“Literary Robots”

Overview
                In this unit, student will create robots that express different types of emotions and in different context situations.  Students will develop a need for basic construction and programming techniques in order to create robots that express emotions and perform simple actions.

BIG Idea
        “Robots are capable of expressing simple emotions and performing simple actions as they assist in telling a story.”

Standards
Technology: Standards for Technological Literacy
*Students will develop an understanding of the characteristics and scope of technology.
 (ITEA/STL 1)

- New products and systems can be developed to solve problems or to help do

things that could not be done without the help of technology. (1F)

- The development of technology is a human activity and is the result of individual or

collective needs and the ability to be creative. (1G)

*Students will develop an understanding of the core concepts of technology.
(ITEA/STL 2)

- Some systems are found in nature and some are made by humans. (2A)

- Systems have parts or components that work together to accomplish a goal. (2B)

- A subsystem is a system that operates as part of another system. (2F)

- When parts of a system are missing or malfunctioning, the system may not work

properly. (2G)

- Technology systems include input, process, output and, at times, feedback. (2M)

- Systems thinking involves considering how every part relates to another. (2N)

- An open-loop system has no feedback path and requires human intervention; while

a closed-loop system uses feedback. (2O)

- Technological systems can be connected to one another. (2P)

- Requirements are the parameters placed on the development of a product or

system. (2R)

*Students will develop an understanding of the role of troubleshooting, research and

development, invention and innovation, and experimentation in problem solving.

(ITEA/STL 10)


Science: Benchmarks for Science Literacy (AAAS, 1993)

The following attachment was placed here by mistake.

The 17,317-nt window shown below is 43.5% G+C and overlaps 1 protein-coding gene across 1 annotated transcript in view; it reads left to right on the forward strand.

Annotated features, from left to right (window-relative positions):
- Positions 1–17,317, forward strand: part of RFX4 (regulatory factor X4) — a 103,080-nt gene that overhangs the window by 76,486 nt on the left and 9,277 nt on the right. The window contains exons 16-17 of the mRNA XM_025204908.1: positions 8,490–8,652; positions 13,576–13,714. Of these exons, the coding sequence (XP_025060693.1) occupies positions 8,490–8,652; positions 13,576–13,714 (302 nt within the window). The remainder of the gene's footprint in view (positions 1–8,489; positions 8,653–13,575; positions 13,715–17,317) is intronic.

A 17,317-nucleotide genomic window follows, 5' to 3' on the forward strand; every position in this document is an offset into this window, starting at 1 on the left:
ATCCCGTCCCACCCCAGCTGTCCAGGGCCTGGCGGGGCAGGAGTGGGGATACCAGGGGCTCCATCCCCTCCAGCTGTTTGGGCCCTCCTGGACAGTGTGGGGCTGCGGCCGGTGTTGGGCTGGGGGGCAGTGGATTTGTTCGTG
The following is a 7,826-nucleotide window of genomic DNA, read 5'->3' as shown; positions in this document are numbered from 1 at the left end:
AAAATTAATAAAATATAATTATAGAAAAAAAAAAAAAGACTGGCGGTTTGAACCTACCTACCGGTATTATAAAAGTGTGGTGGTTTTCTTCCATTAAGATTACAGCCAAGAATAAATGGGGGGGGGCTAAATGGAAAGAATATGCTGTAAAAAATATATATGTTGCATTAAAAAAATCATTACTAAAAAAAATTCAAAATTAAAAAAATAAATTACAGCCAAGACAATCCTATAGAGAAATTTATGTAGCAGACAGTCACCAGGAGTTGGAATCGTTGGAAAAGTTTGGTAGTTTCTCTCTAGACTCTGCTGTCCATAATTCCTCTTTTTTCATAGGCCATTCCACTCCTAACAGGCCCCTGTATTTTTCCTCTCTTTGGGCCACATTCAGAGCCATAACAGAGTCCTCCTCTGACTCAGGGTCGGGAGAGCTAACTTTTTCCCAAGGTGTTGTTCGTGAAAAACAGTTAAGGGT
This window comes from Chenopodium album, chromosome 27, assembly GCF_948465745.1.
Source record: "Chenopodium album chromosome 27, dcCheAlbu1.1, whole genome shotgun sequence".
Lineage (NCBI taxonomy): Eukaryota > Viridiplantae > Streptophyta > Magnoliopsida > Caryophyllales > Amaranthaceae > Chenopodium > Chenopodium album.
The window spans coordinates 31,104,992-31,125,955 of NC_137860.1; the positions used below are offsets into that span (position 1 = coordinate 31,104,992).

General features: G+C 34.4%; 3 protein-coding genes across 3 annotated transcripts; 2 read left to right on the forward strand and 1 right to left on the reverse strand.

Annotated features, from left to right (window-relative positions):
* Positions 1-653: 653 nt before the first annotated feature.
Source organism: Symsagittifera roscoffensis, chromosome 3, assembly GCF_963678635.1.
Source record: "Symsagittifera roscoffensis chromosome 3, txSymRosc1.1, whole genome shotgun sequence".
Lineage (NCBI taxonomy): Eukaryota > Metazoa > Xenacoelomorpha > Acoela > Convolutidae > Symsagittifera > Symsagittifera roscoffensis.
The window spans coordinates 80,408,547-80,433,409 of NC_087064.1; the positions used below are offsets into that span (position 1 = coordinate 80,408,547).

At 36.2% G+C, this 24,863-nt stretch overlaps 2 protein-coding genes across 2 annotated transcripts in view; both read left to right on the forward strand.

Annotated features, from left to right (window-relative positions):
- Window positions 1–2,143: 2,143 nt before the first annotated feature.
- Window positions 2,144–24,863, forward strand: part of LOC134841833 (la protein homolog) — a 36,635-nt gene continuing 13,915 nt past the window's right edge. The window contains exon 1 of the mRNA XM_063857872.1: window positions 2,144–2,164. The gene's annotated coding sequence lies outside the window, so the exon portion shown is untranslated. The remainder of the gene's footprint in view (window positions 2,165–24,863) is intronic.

*Design and Systems (AAAS, 3B, Grades 6–8)

- Almost all control systems have inputs, outputs, and feedback. The essence of

control is comparing information about what is happening to what people want to

happen and then making appropriate adjustments. This procedure requires sensing

information, processing it, and making changes. In almost all modern machines,

microprocessors serve as centers of performance control.

Core State Standards

*English Language Arts & Literacy in History/Social Studies, Science, and Technical Subjects

-Production and Distribution of Writing

4. Produce clear and coherent writing in which the development, organization, and style are appropriate to task, purpose, and audience.

5. With some guidance and support from peers and adults, develop and strengthen writing as needed by planning, revising, editing, rewriting, or trying a new approach, focusing on how well purpose and audience have been addressed.

-Research to Build and Present Knowledge

7. Conduct short research projects to answer a question (including a self-generated question), drawing on several sources and generating additional related, focused questions that allow for multiple avenues of exploration.

9. Draw evidence from informational texts to support analysis reflection, and research.

Teacher Planning

The classroom should provide a flexible, resource-rich learning environment that includes

areas for lecture and demonstrations, small-group meetings, and research activities. The

teacher adapts the learning environment based on the requirements of the unit or lesson. For

this lesson, areas for lecture and demonstration, design, small-group meetings, and fabrication

activities should be readied.

Tools/Materials/Equipment

Classroom Safety and Conduct

  1. Students use tools and equipment in a safe manner and assume responsibility for their safety as well as for the safety of others.
  2. Students demonstrate courtesy in regard to the ideas expressed by classmates and show appreciation for the efforts of others.

 

Lesson 1:  “My Robot, and Me”

Duration: 4-6 Hours

Highlights
Engagement: Students sketch various items around the room to gain an understanding of scope and scale.  Items get progressively more advanced and require more annotation to obtain clarity.
Exploration: Students sketch faces of their favorite animal, cartoon character, and non-fiction person.  Students explore how each face may look when expressing different types of simple emotions.
Explanation:  Students create a Robot companion that will express various emotions that a student experiences throughout a common day.  Focus will be on design and creative expression.   Movable eyebrows and lips will be demonstrated to create various emotions such as happy, sad and surprised.  Students will create a storyboard of a common or uncommon day in which the student and their robot encounter situations that will cause certain emotions.  Students will then design, create, and program their companion to follow their storyboard.
Extension: Students will create each “face” robot and script a narrative in which the robot faces react to each others current emotional state.
Evaluation: Students will present their story and robot to the classroom.

Objectives
Students will learn to:

-Create basic storyboards to explain a common or uncommon day.

-Utilize technological and creative design to create a robotic companion.

-Apply measuring techniques to modify a desired outcome via servo motors.

-Create a narrative through robotic programming and motions.

-Explain why the development of technology is a human activity and is the result of